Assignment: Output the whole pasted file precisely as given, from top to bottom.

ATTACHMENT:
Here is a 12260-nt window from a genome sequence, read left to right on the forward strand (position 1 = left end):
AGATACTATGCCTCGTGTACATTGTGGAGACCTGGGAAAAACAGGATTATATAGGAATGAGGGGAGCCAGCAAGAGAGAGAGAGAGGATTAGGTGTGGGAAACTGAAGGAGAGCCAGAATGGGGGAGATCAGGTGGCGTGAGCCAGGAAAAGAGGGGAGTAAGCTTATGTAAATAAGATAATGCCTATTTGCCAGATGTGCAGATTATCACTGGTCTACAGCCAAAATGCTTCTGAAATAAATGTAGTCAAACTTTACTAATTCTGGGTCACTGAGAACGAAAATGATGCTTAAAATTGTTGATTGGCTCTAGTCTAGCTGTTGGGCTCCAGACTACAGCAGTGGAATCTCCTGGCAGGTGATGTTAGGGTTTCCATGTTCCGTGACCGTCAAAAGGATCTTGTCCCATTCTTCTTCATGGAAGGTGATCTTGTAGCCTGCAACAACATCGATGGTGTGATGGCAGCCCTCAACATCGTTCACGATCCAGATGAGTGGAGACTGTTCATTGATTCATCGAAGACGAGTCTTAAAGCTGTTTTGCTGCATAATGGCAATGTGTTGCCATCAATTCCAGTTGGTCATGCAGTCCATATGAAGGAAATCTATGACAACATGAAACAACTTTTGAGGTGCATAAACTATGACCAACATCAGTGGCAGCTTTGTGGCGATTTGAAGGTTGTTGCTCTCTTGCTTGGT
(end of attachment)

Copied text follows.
Here is a 12260-nt window from a genome sequence, read left to right on the forward strand (position 1 = left end):
AGATACTATGCCTCGTGTACATTGTGGAGACCTGGGAAAAACAGGATTATATAGGAATGAGGGGAGCCAGCAAGAGAGAGAGAGAGGATTAGGTGTGGGAAACTGAAGGAGAGCCAGAATGGGGGAGATCAGGTGGCGTGAGCCAGGAAAAGAGGGGAGTAAGCTTATGTAAATAAGATAATGCCTATTTGCCAGATGTGCAGATTATCACTGGTCTACAGCCAAAATGCTTCTGAAATAAATGTAGTCAAACTTTACTAATTCTGGGTCACTGAGAACGAAAATGATGCTTAAAATTGTTGATTGGCTCTAGTCTAGCTGTTGGGCTCCAGACTACAGCAGTGGAATCTCCTGGCAGGTGATGTTAGGGTTTCCATGTTCCGTGACCGTCAAAAGGATCTTGTCCCATTCTTCTTCATGGAAGGTGATCTTGTAGCCTGCAACAACATCGATGGTGTGATGGCAGCCCTCAACATCGTTCACGATCCAGATGAGTGGAGACTGTTCATTGATTCATCGAAGACGAGTCTTAAAGCTGTTTTGCTGCATAATGGCAATGTGTTGCCATCAATTCCAGTTGGTCATGCAGTCCATATGAAGGAAATCTATGACAACATGAAACAACTTTTGAGGTGCATAAACTATGACCAACATCAGTGGCAGCTTTGTGGCGATTTGAAGGTTGTTGCTCTCTTGCTTGGT